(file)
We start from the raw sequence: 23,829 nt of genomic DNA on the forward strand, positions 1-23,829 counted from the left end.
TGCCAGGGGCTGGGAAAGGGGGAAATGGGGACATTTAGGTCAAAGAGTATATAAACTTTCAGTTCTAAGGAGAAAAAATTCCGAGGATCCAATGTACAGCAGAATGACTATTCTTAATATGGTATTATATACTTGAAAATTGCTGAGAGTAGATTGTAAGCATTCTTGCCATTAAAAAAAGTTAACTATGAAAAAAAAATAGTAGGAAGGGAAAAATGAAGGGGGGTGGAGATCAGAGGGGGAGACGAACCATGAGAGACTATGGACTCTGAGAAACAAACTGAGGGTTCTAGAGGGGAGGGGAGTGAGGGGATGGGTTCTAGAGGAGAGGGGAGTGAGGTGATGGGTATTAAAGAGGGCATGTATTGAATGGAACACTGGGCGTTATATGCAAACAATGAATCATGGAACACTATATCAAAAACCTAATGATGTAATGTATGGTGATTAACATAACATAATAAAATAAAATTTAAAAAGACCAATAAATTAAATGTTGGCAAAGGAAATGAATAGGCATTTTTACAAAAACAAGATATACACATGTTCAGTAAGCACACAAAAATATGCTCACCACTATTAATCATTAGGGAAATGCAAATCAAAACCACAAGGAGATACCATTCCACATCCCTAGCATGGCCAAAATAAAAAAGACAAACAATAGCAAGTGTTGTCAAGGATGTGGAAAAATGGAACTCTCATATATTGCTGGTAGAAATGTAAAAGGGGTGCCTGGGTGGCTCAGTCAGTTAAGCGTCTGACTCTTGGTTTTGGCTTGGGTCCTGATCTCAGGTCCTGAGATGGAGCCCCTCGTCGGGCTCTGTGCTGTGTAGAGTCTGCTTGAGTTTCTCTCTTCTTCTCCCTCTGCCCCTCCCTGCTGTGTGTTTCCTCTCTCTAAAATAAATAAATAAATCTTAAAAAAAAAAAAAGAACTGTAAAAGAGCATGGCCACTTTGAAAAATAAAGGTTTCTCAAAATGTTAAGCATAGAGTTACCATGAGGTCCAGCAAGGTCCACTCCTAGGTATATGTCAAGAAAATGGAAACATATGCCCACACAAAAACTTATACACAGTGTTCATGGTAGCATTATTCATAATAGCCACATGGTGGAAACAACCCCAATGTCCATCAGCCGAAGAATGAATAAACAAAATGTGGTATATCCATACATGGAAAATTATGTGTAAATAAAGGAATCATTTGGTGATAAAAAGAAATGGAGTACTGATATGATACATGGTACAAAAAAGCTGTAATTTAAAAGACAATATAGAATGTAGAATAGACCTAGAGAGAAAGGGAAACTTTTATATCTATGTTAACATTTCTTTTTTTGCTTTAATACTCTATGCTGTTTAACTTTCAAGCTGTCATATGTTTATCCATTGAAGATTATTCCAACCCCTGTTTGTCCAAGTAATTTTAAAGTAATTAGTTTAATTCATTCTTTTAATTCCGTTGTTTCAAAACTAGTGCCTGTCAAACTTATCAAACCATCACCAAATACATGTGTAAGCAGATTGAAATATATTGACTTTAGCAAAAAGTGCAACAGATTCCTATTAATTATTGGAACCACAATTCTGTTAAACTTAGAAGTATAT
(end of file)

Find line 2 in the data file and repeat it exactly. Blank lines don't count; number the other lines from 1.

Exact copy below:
TGCCAGGGGCTGGGAAAGGGGGAAATGGGGACATTTAGGTCAAAGAGTATATAAACTTTCAGTTCTAAGGAGAAAAAATTCCGAGGATCCAATGTACAGCAGAATGACTATTCTTAATATGGTATTATATACTTGAAAATTGCTGAGAGTAGATTGTAAGCATTCTTGCCATTAAAAAAAGTTAACTATGAAAAAAAAATAGTAGGAAGGGAAAAATGAAGGGGGGTGGAGATCAGAGGGGGAGACGAACCATGAGAGACTATGGACTCTGAGAAACAAACTGAGGGTTCTAGAGGGGAGGGGAGTGAGGGGATGGGTTCTAGAGGAGAGGGGAGTGAGGTGATGGGTATTAAAGAGGGCATGTATTGAATGGAACACTGGGCGTTATATGCAAACAATGAATCATGGAACACTATATCAAAAACCTAATGATGTAATGTATGGTGATTAACATAACATAATAAAATAAAATTTAAAAAGACCAATAAATTAAATGTTGGCAAAGGAAATGAATAGGCATTTTTACAAAAACAAGATATACACATGTTCAGTAAGCACACAAAAATATGCTCACCACTATTAATCATTAGGGAAATGCAAATCAAAACCACAAGGAGATACCATTCCACATCCCTAGCATGGCCAAAATAAAAAAGACAAACAATAGCAAGTGTTGTCAAGGATGTGGAAAAATGGAACTCTCATATATTGCTGGTAGAAATGTAAAAGGGGTGCCTGGGTGGCTCAGTCAGTTAAGCGTCTGACTCTTGGTTTTGGCTTGGGTCCTGATCTCAGGTCCTGAGATGGAGCCCCTCGTCGGGCTCTGTGCTGTGTAGAGTCTGCTTGAGTTTCTCTCTTCTTCTCCCTCTGCCCCTCCCTGCTGTGTGTTTCCTCTCTCTAAAATAAATAAATAAATCTTAAAAAAAAAAAAAGAACTGTAAAAGAGCATGGCCACTTTGAAAAATAAAGGTTTCTCAAAATGTTAAGCATAGAGTTACCATGAGGTCCAGCAAGGTCCACTCCTAGGTATATGTCAAGAAAATGGAAACATATGCCCACACAAAAACTTATACACAGTGTTCATGGTAGCATTATTCATAATAGCCACATGGTGGAAACAACCCCAATGTCCATCAGCCGAAGAATGAATAAACAAAATGTGGTATATCCATACATGGAAAATTATGTGTAAATAAAGGAATCATTTGGTGATAAAAAGAAATGGAGTACTGATATGATACATGGTACAAAAAAGCTGTAATTTAAAAGACAATATAGAATGTAGAATAGACCTAGAGAGAAAGGGAAACTTTTATATCTATGTTAACATTTCTTTTTTTGCTTTAATACTCTATGCTGTTTAACTTTCAAGCTGTCATATGTTTATCCATTGAAGATTATTCCAACCCCTGTTTGTCCAAGTAATTTTAAAGTAATTAGTTTAATTCATTCTTTTAATTCCGTTGTTTCAAAACTAGTGCCTGTCAAACTTATCAAACCATCACCAAATACATGTGTAAGCAGATTGAAATATATTGACTTTAGCAAAAAGTGCAACAGATTCCTATTAATTATTGGAACCACAATTCTGTTAAACTTAGAAGTATAT